Fortune magazine ranks Target No. 22 on its 2013 list of “World’s Most Admired Companies.” Renee Bilotti, the executive team leader from Target, RI had a one-on-one session with me and shared some of her advice for college graduates seeking jobs.
1. How long do you usually spend reading a resume? Do you use resume-scanning software?
We don’t use any resume-scanning software. Those systems usually spend 30-40 seconds on each resume. At Target, we have several rounds of the preliminary screening process before we decide to conduct a phone interview or one-to-one interview. For me, personally, I only spend 10-15 seconds on a resume. To judge whether a resume is qualified, there are two things that I will look at the first sight:
So you’ve applied for your dream job and received the email about arranging an interview. You feel as though you’ve just mastered the penultimate level of your favorite gruesome video-game; you’ve killed off all those enemy soldiers or ghosts or zombies or panda bears, or whatever you’re into… Now all that’s left is conquering the final stage – in this case, the dreaded Skype interview.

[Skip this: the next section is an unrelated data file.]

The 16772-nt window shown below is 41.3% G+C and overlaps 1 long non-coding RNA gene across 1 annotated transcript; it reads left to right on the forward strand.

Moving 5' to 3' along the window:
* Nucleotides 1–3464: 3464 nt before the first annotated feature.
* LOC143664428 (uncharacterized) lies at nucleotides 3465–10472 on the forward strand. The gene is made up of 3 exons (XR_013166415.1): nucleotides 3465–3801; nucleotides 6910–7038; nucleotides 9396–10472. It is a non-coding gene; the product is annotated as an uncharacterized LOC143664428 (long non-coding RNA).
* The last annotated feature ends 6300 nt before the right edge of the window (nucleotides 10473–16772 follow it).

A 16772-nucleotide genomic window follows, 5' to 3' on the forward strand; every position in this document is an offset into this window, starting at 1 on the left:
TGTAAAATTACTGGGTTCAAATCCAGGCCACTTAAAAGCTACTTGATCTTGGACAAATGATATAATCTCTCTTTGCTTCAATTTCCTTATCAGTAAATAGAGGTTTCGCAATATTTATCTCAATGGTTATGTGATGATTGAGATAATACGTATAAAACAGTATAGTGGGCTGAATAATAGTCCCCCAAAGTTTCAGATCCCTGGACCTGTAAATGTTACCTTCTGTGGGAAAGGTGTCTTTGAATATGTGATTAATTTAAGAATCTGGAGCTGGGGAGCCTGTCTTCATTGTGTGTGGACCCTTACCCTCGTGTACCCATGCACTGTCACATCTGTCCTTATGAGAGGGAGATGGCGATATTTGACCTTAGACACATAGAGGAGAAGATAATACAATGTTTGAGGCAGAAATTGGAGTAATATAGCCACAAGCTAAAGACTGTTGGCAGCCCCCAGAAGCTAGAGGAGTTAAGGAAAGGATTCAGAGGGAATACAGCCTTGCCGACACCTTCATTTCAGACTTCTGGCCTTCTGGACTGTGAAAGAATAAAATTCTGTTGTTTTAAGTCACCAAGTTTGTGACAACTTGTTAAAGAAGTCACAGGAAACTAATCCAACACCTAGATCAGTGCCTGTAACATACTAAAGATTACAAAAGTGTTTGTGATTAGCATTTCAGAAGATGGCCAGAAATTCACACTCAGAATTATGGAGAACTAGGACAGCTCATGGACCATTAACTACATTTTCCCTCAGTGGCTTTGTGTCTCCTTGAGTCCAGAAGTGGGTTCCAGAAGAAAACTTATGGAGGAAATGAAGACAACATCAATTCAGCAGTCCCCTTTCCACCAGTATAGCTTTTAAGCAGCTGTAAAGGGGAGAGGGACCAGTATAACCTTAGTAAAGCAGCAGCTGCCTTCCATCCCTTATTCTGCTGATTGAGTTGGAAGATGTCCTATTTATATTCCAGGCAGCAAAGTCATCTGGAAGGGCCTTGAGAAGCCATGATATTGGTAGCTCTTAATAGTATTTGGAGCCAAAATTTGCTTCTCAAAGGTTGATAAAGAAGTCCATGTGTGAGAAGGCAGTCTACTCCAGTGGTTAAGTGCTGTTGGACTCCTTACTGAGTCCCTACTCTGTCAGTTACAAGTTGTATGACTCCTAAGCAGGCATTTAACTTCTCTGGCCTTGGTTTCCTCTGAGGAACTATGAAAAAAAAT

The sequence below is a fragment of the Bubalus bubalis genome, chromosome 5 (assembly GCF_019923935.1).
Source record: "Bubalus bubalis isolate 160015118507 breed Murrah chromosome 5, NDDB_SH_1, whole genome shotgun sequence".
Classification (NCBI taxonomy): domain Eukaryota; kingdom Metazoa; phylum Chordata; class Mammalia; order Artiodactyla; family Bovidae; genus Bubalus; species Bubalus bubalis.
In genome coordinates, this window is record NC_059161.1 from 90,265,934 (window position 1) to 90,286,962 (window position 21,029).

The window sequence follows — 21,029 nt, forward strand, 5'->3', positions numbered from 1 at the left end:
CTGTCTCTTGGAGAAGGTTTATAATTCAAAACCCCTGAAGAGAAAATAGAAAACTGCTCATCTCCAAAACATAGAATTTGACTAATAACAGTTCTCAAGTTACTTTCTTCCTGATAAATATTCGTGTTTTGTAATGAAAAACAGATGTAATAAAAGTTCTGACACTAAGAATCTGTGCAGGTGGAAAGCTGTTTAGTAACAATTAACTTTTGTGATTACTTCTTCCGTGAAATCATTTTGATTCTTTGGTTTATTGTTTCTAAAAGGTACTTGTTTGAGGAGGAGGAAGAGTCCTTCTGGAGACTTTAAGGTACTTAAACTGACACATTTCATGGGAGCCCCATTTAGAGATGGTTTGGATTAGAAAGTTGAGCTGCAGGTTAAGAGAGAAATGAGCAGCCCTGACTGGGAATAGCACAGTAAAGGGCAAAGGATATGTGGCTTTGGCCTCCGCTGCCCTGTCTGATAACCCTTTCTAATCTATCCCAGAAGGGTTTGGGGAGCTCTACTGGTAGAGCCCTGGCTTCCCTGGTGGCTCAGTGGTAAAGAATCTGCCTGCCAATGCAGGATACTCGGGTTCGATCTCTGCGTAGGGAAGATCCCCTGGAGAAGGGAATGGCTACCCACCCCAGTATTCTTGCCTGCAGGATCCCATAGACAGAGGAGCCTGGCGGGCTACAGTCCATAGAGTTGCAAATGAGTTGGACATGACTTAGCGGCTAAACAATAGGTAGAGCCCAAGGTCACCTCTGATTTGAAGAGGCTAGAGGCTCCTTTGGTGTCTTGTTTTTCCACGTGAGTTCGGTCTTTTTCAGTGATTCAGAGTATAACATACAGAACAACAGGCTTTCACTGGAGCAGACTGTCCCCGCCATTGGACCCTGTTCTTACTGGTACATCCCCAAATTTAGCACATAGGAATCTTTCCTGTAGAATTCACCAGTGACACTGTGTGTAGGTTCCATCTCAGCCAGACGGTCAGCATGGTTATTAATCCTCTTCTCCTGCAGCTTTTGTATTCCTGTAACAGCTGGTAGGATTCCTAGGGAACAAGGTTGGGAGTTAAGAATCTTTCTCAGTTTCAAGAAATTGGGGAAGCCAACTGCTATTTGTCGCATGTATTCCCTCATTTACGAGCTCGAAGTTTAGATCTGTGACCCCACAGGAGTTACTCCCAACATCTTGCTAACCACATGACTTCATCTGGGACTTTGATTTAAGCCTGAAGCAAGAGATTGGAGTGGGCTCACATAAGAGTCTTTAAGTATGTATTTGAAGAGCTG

The Skype interview can be a daunting challenge.
I think that how one dresses for an interview is often given way too great a role in guides to interview success. If a candidate is qualified, demonstrates passion, reliability and an eagerness to please, that candidate will not fail to get the job because there is a smudge on her blouse.
in fact, sometimes under-dressing just a tad suggests that the interviewee knows that they are hot stuff (degree from a top school, impressive work experience, son/daughter of the boss’s best friend, etc.) and it shows a level of confidence the value of which outweighs the ability to match a tie to your eye color.
However, there are some principles that I firmly believe all interviewees serious about getting their dream job should keep in mind.
If you were looking for advice on how to impress hiring managers, whom would you talk to? Your parents? Nope. Your professors? Nope? Your career counselors. Maybe. I’d go to the source: hiring managers. And I did. Here is advice from a recruiter at one of the most successful companies in the U.S.
- Nobody likes a suck-up but catering to Google’s wishes can do a person some serious good! Here’s How To Write Content Google Will Love and Rank.
- Check out an article close to home! Here’s to all the blogging skeptics out there: How To Blog Your Way To a Job: Part Two, 5 Reasons You Need To Blog To Launch Your Career.